Wednesday, September 9, 2009

A Train Comes to Brunswick; Maybe You Missed It?

There’s been much discussion and concern over whether Amtrak will make it to Brunswick, especially now that we have Maine Street Station opening. “Station” has many meanings, but there can be no doubt that the theme of this in town development is based on the classic definition of a depot for various forms of transportation.

It’s unclear, to this reporter at least, what the outlook is for a train that runs on actual rails to reach our Station and provide regular service. As you know, this service would be an extension of the Amtrak Downeaster that runs between Portland and Boston.

Those who know the background of Amtrak realize that it is anything but “sustainable.” It requires generous political capital to survive, on top of the more ordinary financial capital.

Brunswick’s Amtrak situation is ripe for meddling and political posturing, and rumblings on the rails are that both are occurring in full measure.

No matter; there is another train already making its presence known in the Brunswick area. It depends heavily on political backing and all that comes with it, but it has nothing to do with Amtrak. I refer to the Gravy Train.

The Gravy Train has already caused major excitement in our area. If you’ve been following the exploits of Jim Horowitz, F. Lee Bailey, and Oxford Aviation, you know they’re expecting a sizable tank car full of gravy to arrive soon, compliments of redevelopment of the Naval Air Station, or to be more specific, taxpayers.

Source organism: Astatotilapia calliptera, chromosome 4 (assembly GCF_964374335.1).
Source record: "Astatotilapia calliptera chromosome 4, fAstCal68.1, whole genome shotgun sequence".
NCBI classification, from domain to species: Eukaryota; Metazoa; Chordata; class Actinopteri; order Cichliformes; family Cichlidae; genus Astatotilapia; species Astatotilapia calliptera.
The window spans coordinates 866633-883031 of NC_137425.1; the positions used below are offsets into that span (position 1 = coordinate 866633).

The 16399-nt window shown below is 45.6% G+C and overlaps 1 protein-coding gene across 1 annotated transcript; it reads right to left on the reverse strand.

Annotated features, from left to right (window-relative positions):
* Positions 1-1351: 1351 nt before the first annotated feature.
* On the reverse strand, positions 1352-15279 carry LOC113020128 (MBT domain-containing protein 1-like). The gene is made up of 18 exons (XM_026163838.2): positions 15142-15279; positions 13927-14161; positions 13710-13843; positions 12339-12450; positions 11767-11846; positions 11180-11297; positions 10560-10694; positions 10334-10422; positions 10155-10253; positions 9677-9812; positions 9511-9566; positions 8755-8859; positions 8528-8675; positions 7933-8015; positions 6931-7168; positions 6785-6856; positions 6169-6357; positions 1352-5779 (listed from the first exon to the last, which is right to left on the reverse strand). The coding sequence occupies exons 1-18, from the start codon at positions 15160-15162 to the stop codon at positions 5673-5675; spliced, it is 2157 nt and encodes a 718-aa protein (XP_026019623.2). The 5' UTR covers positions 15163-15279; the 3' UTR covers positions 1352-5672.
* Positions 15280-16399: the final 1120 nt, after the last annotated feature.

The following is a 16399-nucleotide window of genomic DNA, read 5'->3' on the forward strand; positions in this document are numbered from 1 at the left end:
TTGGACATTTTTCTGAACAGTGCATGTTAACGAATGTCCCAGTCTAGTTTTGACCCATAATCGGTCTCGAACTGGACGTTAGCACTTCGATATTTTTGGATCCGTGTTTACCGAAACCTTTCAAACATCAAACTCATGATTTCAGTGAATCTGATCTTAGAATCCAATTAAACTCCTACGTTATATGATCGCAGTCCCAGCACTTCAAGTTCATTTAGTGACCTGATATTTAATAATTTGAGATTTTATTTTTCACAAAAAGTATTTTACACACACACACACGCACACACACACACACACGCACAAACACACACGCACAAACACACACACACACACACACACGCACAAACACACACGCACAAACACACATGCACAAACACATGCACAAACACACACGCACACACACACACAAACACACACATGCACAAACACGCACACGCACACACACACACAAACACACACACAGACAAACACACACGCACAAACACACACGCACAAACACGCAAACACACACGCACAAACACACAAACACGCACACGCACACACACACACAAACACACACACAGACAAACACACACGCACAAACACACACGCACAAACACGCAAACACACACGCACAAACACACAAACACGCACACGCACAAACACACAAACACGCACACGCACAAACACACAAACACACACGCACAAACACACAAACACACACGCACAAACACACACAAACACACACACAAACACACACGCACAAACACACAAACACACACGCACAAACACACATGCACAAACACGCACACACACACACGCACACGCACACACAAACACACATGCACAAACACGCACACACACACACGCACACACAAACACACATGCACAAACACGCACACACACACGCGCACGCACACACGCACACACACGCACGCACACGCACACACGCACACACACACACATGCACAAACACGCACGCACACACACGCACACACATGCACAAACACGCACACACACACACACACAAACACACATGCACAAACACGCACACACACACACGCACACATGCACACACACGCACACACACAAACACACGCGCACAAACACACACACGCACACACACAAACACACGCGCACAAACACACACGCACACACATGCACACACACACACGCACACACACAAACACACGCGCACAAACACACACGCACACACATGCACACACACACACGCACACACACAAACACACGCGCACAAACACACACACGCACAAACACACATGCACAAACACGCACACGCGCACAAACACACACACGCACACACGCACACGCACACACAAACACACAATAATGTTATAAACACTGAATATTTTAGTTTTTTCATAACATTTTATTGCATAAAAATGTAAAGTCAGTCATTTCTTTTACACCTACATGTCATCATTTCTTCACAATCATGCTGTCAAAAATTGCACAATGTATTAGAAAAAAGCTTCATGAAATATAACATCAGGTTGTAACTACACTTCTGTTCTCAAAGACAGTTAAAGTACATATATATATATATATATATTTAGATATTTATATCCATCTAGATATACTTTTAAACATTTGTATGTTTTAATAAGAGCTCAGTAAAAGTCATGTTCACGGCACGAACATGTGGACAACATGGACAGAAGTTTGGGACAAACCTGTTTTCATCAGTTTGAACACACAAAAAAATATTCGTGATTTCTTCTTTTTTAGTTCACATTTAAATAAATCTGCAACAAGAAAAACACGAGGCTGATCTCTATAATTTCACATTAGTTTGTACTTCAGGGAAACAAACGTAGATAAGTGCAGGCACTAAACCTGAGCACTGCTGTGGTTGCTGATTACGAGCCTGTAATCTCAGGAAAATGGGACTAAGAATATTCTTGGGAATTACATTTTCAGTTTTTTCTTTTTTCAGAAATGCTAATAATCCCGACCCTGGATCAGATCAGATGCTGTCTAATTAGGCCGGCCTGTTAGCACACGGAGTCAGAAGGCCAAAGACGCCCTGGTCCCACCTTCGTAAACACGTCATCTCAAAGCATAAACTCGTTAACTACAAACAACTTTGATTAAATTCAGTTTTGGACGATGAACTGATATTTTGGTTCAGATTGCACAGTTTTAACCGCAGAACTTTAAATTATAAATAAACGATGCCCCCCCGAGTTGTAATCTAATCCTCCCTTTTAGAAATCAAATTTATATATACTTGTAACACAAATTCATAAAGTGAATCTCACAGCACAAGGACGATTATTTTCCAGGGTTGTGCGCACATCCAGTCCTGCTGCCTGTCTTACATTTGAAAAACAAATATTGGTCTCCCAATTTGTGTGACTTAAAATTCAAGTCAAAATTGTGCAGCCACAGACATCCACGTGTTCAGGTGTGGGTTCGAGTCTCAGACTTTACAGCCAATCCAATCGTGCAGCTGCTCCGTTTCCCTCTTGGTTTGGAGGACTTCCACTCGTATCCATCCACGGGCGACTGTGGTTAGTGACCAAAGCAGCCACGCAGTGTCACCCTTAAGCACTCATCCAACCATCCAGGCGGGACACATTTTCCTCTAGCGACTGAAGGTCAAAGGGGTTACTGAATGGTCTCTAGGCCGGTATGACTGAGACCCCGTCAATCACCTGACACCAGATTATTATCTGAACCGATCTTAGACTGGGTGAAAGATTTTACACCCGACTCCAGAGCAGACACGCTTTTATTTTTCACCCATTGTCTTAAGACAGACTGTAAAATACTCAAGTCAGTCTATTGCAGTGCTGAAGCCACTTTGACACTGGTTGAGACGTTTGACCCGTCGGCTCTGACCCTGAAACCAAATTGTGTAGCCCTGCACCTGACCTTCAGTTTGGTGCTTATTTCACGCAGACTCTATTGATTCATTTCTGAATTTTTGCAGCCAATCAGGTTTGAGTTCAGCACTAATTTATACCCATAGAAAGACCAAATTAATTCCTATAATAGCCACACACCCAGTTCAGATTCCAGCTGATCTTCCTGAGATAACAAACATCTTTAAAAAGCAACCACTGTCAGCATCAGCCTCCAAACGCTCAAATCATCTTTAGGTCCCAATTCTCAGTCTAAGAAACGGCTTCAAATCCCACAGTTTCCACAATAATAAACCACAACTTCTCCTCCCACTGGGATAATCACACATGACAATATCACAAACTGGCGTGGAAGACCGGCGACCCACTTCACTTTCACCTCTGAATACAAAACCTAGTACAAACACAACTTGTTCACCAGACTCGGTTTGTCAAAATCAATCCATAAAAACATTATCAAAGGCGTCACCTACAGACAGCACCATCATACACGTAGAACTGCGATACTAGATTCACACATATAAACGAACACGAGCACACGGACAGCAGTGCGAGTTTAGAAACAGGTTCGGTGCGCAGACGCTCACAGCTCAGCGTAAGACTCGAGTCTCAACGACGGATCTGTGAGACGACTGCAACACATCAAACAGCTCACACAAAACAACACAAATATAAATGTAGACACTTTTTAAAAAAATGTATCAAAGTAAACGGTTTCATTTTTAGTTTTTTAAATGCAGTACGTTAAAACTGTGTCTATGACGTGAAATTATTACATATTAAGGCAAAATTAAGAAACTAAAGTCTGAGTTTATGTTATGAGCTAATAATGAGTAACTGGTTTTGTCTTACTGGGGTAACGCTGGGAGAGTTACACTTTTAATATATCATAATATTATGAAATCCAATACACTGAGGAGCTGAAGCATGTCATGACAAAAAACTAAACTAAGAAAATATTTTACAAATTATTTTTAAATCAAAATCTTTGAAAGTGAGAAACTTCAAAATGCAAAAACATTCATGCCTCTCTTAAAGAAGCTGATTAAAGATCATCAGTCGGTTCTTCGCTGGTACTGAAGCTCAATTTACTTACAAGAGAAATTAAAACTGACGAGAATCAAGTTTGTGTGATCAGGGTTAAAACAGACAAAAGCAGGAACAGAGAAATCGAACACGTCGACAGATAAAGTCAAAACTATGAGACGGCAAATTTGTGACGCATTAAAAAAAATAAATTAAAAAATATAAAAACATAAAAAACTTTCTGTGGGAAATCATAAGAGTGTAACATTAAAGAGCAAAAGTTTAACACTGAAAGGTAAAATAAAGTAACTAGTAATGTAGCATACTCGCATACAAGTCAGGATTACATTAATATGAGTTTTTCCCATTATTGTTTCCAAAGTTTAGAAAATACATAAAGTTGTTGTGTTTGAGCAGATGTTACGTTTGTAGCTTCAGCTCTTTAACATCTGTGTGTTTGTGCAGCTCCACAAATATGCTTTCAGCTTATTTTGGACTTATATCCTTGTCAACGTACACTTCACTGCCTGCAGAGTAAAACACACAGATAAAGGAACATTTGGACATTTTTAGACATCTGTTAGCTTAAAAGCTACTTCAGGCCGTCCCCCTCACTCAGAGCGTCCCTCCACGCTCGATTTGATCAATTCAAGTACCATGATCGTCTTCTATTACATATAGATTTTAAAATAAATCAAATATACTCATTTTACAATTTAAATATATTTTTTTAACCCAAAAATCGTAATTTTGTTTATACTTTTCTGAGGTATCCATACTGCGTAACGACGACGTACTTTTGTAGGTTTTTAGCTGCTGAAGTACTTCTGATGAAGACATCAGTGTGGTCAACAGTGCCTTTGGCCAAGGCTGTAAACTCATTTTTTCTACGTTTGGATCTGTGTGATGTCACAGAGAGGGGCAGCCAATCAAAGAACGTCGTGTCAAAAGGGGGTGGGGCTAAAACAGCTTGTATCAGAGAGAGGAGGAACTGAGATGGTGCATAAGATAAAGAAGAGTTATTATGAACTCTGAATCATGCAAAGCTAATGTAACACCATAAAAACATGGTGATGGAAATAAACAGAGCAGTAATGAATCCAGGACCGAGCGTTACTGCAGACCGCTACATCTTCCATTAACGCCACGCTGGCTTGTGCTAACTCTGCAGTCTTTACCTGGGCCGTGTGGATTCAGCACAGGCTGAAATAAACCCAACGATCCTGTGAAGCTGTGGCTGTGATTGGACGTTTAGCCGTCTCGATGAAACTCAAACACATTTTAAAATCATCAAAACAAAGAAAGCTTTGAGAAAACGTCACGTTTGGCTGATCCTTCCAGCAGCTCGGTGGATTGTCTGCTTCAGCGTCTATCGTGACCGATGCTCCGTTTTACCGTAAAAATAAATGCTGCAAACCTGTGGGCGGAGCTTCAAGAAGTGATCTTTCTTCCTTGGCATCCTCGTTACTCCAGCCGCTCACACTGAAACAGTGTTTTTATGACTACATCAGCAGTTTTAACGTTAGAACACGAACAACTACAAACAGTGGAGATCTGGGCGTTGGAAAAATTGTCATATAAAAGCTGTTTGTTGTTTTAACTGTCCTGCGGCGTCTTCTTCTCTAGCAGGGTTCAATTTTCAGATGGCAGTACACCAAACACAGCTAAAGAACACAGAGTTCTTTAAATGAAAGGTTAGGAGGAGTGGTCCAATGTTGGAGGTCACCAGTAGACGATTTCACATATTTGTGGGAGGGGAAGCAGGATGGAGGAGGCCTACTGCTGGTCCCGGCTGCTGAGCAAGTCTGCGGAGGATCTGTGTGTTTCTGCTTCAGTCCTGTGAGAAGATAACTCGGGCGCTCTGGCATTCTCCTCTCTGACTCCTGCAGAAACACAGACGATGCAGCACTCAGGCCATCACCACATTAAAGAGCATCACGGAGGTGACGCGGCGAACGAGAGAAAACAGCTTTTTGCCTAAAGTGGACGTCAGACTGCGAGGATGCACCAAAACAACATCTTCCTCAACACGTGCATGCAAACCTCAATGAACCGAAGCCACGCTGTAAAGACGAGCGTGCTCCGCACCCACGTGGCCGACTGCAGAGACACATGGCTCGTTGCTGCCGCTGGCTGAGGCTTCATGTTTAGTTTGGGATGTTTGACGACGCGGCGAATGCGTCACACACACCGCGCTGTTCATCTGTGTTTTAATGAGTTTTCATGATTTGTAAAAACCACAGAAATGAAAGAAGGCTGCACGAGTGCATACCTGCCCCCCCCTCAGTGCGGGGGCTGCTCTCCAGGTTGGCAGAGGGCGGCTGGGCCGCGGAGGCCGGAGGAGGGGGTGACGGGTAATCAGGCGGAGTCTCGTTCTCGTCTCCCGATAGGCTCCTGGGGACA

They’re not the only ones. Others are already dining on a gravy shipment that arrived a few months ago. The whistle didn’t blow when this train came in to town, so most don’t know about it, but it arrived just the same.

Here I go again being a tease, for no good reason, right? OK, I’m talking about the traffic study “designed to investigate traffic alternatives related to redevelopment“ of BNAS, as reported recently in our local paper.

It’s a $1.2 million effort “commissioned by the Maine Department of Transportation in partnership with the governor’s office, the Maine Office of Redevelopment and Re-employment, the towns of Brunswick and Topsham, and the Midcoast Regional Redevelopment Authority, the civilian entity charged with leading civilian redevelopment of the base.”

Clearly, all relevant local agencies and entities are involved in the commissioning, signaling that they all support the cost of the effort. The performing firm is VHB, operating out of its office in Bedford, NH.

Let me digress for a moment. I spent my career in the defense industry, and I’m no stranger to outrage over “$400 hammers” and “$800 toilet seats.” If you like, I can give you an explanation of how our government sponsors such apparent idiocy.

But we’re not talking about special hardware or systems here; we’re talking about a study. The only tangible product involved is paper on which intellectual content is recorded. And it’s about traffic and highways, not defeating the subsurface threat or ICBM’s.

My employer’s price structure for labor, including studies, was transparent. You took actual labor cost (salary) and added overhead (benefits, security, plant operations, and all sorts of things) at about 125%, and to that total, you added “general and administrative expense” at about 17% and “fee” at about 10%. The net result was that a dollar’s worth of labor went “out the door” to the customer at somewhere between $2.50 and $3.00, depending on the labor category.